NEWS -- A total of 21 delegations addressed Regina City Council on Wednesday afternoon regarding an amendment that was put forward at last week’s Executive Committee, proposing some energy companies be banned from sponsorship and naming rights of city buildings and events.

The amendment was put forward by Ward 6 Councillor Daniel LeBlanc. He withdrew the amendment at the City Council meeting. A unanimous vote from council saw the amendment deleted. This follows a 7-4 vote at Executive Committee in favour of it last week. 

Before it was withdrawn, the 21 delegations gave their input. The majority of the delegations were against the amendment. 

John Hopkins, CEO of the Regina & District Chamber of Commerce, said he does not think the city should be trying to push the traditional energy sector out of the way while many major players in the industry are making moves to lower their carbon footprint. 

“From our perspective, we would like to encourage you to focus on growing our community and taking advantage of some of the competitive advantages that we have,” Hopkins said. 

Councillor Jason Mancinelli asked Hopkins if he believes if some damage has been done to the reputation of city council because of this situation. Hopkins said yes, but he believes everyone can work together to move forward from this situation. 

“I think there’s some fairly common objectives in terms of growing the economy for people and making lives better here in our community, as well as looking at some renewable opportunities that are out there,” Hopkins said. 

Dean Popil, CEO of energy-based investment firm Lex Capital Management Inc., said he understands that many people will blindly support this motion and said he knows many have good intentions. He said he decided to speak to council to educate those who are ignorant to the facts.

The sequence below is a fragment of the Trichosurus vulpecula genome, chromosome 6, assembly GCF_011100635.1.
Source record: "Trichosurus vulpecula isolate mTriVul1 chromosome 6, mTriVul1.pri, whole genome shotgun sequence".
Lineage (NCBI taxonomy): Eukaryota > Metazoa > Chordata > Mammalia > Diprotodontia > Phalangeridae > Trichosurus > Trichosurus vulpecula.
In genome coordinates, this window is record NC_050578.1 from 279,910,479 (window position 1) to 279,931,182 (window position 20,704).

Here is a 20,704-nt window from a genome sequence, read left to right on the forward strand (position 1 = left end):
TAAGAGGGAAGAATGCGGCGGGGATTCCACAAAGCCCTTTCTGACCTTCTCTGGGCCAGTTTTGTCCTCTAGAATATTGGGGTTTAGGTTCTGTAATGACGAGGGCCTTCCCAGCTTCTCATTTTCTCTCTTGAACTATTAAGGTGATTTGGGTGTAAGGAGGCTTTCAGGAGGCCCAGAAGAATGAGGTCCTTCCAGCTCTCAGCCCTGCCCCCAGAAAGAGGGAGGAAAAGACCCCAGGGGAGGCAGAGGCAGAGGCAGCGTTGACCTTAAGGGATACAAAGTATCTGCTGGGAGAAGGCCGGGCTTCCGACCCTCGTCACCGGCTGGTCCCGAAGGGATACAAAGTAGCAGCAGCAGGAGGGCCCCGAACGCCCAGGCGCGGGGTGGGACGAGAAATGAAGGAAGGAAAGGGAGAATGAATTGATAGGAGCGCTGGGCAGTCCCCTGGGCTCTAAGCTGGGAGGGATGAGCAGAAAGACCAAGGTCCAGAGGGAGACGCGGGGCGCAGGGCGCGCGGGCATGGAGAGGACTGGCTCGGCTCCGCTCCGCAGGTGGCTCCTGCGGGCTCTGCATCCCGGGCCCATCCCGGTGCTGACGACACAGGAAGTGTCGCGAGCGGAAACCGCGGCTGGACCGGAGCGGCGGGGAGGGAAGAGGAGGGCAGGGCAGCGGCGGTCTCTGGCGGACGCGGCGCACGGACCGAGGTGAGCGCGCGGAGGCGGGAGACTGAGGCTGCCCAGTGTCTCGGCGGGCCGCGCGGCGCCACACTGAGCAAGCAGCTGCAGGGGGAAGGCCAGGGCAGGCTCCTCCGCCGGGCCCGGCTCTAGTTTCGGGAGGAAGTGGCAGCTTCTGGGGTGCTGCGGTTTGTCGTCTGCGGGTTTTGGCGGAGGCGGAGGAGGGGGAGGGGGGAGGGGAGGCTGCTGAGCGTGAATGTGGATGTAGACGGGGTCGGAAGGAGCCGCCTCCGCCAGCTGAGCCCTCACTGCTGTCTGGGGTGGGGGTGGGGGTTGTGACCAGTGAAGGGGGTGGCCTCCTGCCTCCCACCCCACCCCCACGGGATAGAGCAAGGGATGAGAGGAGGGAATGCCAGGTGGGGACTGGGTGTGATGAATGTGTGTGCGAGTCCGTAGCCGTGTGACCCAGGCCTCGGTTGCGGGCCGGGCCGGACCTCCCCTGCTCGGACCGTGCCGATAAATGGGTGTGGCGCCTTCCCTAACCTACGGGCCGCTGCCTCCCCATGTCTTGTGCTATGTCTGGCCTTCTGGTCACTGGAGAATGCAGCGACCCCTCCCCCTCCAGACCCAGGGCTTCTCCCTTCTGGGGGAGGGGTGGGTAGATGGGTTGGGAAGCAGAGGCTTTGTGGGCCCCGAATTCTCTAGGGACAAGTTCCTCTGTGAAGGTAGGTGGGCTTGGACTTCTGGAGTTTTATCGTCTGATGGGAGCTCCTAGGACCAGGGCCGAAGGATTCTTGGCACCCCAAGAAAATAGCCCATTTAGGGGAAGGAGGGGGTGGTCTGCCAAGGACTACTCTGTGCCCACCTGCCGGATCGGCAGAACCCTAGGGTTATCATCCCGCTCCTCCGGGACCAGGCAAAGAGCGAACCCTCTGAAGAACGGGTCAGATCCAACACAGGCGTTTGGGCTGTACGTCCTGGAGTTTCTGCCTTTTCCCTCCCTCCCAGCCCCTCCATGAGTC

“Hatred for our oil industry has become a popular thing without any understanding or application of how hard the industry is working to reduce its carbon footprint,” Popil said. “Saskatchewan conventional oil production is some of the most economic, and in some areas of the province, represents some of the lowest emission barrels of oil in North America.” 

Meanwhile, some delegations were in favour of the amendment, saying it is a step forward to combating climate change. 

Krystal Lewis, the executive director of the Regina Public Interest Research Group, said she hopes to hear more conversations from city council about these environmental issues. 

“I’m glad that you are discussing this amendment and I hope that you feel that you are free to be able to do so,” Lewis said. “All of this conversation about moving to become more sustainable isn’t going away. People want to talk about it and we need to take it a lot more seriously.”

She said despite the backlash, the city should move forward with the conversations. 

Following the meeting, Councillor LeBlanc declined to comment to media. During the council meeting he said although he did see some support from the community for his amendment, he does not believe right now is the time to move forward with it. 

Meanwhile Mayor Sandra Masters, who initially voted against the amendment at Executive Committee, said the city welcomes conversation about sustainability but does not support this move. 

“It just struck the wrong cord with me and I think that’s probably where the citizens and I, that I’ve heard from, have aligned,” Masters said. “No one is speaking out about sustainability at all, it’s more a matter of the methods with which we get there.”

Masters said a major part of sponsorship is relationship-building. 

“If you’re trying to build a relationship, to cast judgment or create something that’s perhaps divisive, it’s very difficult to build a relationship under those circumstances,” she said. 


City Council unanimously passed designations for two new Municipal Heritage Properties. 

The Municipal Justice Building, located at 1770 Halifax Street, is now recognized as a Municipal Heritage Property. So is the location at 2125 11th Ave., known as Darke Block. 

The city also approved a cash grant to complete some work at the Knox-Metropolitan United Church, located at 2340 Victoria Ave. This location is already recognized as a Municipal Heritage Property. 

Cameron Fraser, a representative from the church, said at the meeting the money would go towards window repairs. 

A heritage grant for the Albert Library, located at 1401 Robinson St., was also approved.